Treat individual cases... individually.

There's a reason Justice is depicted blindfolded and bearing scales: balance and impartiality are important. And part of the wrongness I'm trying so hard to bring out is that too many conservatives are mirroring the bias the Left has to almost always believe the accuser (which is just nuts, and actually harmful to society) with their own bias to almost always believe the accused (which is also nuts, and actually harmful).


Posted by: Cassandra at June 25, 2014 11:21 AM

I said we wouldn't resolve our disagreement on this today, but notice at least that we disagree. You think a plea bargain is the state offering mercy if you will plea to a lesser charge than the one you are actually guilty of committing; I think it is the state charging you with a vastly more serious crime than you committed, in order to threaten you with such a massive sentence that you'll accept the "bargain" of admitting to something you may not have done.

It has to do with a basic division between us about whether the system is basically honest, or basically corrupt. We won't resolve that quickly. But at least you can understand me when I say that I think the state is perverting its approach to charging in order to maintain high conviction rates.

So the study by police auditing their own procedures strikes me as flawed by excluding this possibility. The reduction of charges in questionable cases may be read the way you're reading it, but it can also be read as an inflation of charges in order to obtain a certain conviction on what the prosecutors think was the actual offense.

This is somewhat like the ordinary retail practice -- especially in diamonds for engagement rings, but really practiced everywhere -- of inflating the base price so you can offer a "massive discount" of 40 or 50 or even 60 percent. It's universal because it works, not because it's the right or rational way to approach the problem.

Posted by: Grim at June 25, 2014 11:31 AM

Foxfier: forgive me for taking so long to respond to your comment. I was getting a migraine last night and decided to sleep on it and re-read in the morning :)

So yes-- guys who don't drink and do nothing but work in the same general area as someone who wishes harm can be falsely accused of rape.

I believe you, Foxfier. But it's notable in this case that because the fiance hadn't put himself in that situation to begin with, there was no evidence that he raped her. Evidence matters, and in this case the system worked. It ain't pretty, but it works.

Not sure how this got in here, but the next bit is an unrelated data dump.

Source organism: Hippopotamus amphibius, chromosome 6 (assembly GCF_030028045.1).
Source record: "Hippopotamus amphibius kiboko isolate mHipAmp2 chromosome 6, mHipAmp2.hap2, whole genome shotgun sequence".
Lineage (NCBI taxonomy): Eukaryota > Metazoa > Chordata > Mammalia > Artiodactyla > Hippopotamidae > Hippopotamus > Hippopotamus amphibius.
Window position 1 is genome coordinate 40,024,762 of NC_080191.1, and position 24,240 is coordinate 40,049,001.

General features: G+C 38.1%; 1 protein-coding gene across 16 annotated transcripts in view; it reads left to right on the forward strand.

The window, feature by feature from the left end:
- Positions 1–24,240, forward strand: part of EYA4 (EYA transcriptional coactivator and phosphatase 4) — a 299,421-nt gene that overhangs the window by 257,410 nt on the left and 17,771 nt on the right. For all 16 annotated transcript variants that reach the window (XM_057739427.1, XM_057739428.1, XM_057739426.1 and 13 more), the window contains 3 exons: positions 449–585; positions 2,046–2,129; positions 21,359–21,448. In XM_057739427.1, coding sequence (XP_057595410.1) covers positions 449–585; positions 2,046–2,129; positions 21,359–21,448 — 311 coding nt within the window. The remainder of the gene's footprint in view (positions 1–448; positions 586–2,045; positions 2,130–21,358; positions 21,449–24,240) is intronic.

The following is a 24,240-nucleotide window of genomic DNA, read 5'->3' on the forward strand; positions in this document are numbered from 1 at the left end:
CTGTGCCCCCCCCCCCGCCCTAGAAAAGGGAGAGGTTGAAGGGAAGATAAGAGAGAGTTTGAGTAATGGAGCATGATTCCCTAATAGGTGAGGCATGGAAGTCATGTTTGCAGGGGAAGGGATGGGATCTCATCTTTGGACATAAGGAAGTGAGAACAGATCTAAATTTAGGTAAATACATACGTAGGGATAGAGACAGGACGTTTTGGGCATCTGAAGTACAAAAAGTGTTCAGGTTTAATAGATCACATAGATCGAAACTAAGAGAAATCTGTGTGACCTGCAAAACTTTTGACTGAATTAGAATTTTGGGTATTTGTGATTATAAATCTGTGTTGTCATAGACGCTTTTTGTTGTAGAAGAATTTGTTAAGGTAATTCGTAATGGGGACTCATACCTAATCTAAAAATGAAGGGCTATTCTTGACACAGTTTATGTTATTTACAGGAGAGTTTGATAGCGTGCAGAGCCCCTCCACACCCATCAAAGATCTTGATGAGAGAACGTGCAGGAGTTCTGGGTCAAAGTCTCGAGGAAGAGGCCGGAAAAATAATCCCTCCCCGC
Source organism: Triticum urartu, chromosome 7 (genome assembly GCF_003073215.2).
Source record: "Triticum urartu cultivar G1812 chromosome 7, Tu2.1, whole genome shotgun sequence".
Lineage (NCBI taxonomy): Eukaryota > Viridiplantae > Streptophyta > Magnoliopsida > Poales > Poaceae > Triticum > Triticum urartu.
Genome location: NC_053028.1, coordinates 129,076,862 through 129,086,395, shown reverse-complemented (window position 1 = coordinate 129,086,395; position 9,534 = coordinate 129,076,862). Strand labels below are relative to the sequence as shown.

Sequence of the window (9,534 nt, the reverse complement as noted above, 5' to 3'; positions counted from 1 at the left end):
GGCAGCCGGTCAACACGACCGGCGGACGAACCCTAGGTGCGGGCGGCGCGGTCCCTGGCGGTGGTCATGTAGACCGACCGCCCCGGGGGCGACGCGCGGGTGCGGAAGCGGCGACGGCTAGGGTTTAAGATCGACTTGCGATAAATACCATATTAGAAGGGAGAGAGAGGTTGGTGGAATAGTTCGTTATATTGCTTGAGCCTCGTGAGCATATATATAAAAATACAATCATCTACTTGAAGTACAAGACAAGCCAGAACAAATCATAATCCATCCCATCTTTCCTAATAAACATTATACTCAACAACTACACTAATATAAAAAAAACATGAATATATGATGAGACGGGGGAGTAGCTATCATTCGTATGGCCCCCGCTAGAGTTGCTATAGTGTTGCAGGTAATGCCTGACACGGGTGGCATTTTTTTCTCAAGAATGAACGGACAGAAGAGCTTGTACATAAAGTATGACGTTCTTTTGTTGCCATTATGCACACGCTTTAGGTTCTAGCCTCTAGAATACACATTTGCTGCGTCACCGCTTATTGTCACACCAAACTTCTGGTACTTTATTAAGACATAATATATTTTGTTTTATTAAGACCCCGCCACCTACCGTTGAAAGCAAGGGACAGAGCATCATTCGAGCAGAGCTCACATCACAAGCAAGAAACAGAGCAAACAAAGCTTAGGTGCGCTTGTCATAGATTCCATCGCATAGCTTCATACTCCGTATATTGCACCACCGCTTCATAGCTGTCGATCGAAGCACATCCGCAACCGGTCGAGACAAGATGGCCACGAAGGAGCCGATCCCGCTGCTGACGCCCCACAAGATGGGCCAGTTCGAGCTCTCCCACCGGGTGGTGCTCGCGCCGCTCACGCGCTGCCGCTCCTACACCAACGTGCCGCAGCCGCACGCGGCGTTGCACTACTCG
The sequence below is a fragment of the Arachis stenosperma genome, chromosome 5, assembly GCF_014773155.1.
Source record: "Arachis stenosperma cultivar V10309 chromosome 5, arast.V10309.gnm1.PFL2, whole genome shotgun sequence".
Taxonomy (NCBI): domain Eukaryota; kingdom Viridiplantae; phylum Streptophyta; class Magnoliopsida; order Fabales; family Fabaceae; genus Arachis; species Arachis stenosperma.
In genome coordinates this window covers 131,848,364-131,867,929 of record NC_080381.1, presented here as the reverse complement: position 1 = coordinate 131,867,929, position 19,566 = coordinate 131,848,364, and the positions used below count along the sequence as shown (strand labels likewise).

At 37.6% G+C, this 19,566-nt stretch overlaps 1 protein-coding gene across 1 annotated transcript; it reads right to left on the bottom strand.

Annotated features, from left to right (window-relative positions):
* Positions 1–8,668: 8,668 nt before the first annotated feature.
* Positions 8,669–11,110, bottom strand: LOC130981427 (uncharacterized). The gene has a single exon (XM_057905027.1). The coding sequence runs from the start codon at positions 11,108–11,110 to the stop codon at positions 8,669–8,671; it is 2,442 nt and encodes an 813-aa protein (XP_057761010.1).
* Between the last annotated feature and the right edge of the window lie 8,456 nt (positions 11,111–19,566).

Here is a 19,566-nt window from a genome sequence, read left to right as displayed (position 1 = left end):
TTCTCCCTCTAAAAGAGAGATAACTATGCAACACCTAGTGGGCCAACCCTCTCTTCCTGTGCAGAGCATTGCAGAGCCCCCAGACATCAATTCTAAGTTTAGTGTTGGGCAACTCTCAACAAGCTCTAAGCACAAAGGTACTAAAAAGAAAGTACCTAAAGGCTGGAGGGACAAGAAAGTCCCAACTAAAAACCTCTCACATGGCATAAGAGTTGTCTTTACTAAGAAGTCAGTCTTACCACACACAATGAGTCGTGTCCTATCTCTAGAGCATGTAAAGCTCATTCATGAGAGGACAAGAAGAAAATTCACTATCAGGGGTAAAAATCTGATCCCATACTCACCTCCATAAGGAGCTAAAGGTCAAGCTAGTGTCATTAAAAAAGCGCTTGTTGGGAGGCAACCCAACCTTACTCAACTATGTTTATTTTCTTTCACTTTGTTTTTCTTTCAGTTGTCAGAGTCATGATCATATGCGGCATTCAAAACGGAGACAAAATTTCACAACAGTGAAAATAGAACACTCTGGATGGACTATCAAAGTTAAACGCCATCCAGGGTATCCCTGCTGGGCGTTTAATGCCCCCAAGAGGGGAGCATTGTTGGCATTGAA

That pesky evidence issue works both ways with rape accusations of the drunken hookup variety: if the victim/accuser/whatever hadn't put herself in that position, that particular bad thing would not have happened. And if the guy who gets accused after a drunken hookup hadn't put himself in that position, that particular bad thing would not have happened, either.

Even in the military system (which is far less weighted towards acquittal), evidence matters. That's what the feminists are screeching about - they are upset that not enough guys are being convicted, even with insufficient evidence! They're bent out of shape that the system is working as designed most of the time.

Maybe every person accused of a violent crime should have the right to go free until proven guilty in a court of law. I'm guessing there may be a reason few countries allow that, and I'm guessing that may just have to do with the chastening effects of experience.

FWIW, I think the military in particular jumped the shark on sexual assault long ago, and academia is not far behind. But even so, the system worked here.

No system can prevent false accusations, and they don't just happen with rape. They happen to police all the time. My son was falsely accused very soon after he started working and was saved by the fact that the camera in his cruiser had the whole encounter on tape. Luckily the tape proved the accusation to be utterly baseless. But given all the outrage on the right over police abuses, do we REALLY want to make it harder to lodge complaints against them? Despite near constant worry about my police officer son (and deep disagreement that most police are as bad as the latest scary anecdote), I vote, "No".

False accusations are hardly unique to rape or sexual assault. The classics are full of similar stories, some involving rape, some involving other crimes. It's an age old problem.